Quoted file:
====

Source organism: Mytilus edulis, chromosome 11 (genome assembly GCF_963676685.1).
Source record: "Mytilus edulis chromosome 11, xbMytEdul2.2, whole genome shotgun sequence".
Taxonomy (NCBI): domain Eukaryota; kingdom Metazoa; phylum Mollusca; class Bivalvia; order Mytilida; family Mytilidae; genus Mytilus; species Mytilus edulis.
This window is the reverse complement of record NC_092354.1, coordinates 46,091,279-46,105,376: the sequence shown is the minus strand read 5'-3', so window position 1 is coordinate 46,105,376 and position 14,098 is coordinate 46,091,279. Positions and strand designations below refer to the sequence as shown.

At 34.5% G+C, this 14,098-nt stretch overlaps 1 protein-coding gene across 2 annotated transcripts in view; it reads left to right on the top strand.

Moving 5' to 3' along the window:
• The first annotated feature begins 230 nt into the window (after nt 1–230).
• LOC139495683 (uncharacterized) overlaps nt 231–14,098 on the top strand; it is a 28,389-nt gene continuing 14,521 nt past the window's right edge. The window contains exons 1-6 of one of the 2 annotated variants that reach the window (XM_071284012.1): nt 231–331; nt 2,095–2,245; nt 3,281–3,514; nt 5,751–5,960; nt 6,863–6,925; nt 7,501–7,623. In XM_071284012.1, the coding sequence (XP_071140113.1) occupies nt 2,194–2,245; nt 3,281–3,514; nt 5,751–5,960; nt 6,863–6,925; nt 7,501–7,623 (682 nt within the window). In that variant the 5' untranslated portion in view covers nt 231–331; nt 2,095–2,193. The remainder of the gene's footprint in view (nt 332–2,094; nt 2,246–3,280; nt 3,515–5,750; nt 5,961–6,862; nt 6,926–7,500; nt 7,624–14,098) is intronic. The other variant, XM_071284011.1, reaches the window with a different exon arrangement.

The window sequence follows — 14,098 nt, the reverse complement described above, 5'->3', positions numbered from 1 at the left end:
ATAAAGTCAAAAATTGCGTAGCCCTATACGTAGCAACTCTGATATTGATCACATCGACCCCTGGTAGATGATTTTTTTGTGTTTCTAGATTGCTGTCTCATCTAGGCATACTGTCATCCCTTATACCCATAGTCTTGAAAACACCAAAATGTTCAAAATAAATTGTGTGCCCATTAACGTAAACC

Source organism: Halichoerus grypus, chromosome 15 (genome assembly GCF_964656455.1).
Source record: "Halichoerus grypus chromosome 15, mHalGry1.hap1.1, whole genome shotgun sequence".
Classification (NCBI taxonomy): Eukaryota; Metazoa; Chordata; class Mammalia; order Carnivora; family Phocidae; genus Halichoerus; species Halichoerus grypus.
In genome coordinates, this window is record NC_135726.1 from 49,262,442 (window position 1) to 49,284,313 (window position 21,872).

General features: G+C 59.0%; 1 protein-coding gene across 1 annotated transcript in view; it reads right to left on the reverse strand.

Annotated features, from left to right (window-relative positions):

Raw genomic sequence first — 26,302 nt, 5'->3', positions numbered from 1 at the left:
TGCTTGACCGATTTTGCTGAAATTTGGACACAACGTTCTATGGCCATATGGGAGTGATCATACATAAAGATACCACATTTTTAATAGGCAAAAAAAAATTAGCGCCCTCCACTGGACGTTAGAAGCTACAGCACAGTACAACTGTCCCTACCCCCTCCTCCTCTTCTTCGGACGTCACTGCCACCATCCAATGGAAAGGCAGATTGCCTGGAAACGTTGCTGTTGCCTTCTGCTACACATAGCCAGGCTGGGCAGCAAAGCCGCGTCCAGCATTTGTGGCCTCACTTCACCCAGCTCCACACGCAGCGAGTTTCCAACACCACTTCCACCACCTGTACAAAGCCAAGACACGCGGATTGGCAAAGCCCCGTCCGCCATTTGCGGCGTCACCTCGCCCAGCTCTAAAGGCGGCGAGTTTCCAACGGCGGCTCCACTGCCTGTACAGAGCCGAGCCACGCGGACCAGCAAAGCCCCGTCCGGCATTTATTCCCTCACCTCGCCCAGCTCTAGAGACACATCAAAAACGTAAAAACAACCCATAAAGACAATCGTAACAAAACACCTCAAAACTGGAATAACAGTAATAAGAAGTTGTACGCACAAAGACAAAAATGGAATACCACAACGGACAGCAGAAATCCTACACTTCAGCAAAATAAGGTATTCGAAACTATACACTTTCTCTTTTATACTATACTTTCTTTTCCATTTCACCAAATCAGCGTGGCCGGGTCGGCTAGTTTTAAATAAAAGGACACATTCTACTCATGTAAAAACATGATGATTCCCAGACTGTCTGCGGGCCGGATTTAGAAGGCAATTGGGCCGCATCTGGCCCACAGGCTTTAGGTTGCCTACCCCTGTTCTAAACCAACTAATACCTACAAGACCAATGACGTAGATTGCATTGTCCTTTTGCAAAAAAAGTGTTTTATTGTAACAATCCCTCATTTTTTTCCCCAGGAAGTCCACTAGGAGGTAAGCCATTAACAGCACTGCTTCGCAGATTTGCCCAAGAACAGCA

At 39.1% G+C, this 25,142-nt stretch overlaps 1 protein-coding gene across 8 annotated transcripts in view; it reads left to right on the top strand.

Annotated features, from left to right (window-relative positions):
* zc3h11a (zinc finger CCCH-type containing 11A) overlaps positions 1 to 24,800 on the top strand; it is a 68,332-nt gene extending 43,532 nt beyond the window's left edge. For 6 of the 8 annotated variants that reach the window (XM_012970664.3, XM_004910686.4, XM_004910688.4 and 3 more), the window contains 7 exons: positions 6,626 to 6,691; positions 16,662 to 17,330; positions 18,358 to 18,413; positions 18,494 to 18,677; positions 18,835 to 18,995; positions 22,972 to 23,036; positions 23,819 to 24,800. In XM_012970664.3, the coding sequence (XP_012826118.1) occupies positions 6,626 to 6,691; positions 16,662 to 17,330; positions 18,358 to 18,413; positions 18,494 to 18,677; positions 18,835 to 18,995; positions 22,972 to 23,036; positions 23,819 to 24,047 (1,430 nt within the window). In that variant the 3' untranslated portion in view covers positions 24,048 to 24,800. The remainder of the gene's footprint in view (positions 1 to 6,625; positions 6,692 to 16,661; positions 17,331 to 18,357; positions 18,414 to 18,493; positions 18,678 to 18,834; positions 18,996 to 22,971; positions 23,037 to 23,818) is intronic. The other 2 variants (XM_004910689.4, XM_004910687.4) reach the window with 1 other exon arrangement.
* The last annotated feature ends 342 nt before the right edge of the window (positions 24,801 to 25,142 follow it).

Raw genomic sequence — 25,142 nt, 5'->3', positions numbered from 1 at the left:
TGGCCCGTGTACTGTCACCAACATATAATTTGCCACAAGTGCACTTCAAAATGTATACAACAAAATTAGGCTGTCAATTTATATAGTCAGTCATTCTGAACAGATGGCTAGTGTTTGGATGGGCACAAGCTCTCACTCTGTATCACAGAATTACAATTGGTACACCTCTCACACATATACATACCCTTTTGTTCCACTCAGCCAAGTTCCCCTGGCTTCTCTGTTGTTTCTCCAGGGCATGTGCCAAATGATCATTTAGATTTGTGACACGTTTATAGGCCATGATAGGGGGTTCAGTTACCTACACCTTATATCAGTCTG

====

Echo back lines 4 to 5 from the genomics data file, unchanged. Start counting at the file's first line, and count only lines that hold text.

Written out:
This window is the reverse complement of record NC_092354.1, coordinates 46,091,279-46,105,376: the sequence shown is the minus strand read 5'-3', so window position 1 is coordinate 46,105,376 and position 14,098 is coordinate 46,091,279. Positions and strand designations below refer to the sequence as shown.

At 34.5% G+C, this 14,098-nt stretch overlaps 1 protein-coding gene across 2 annotated transcripts in view; it reads left to right on the top strand.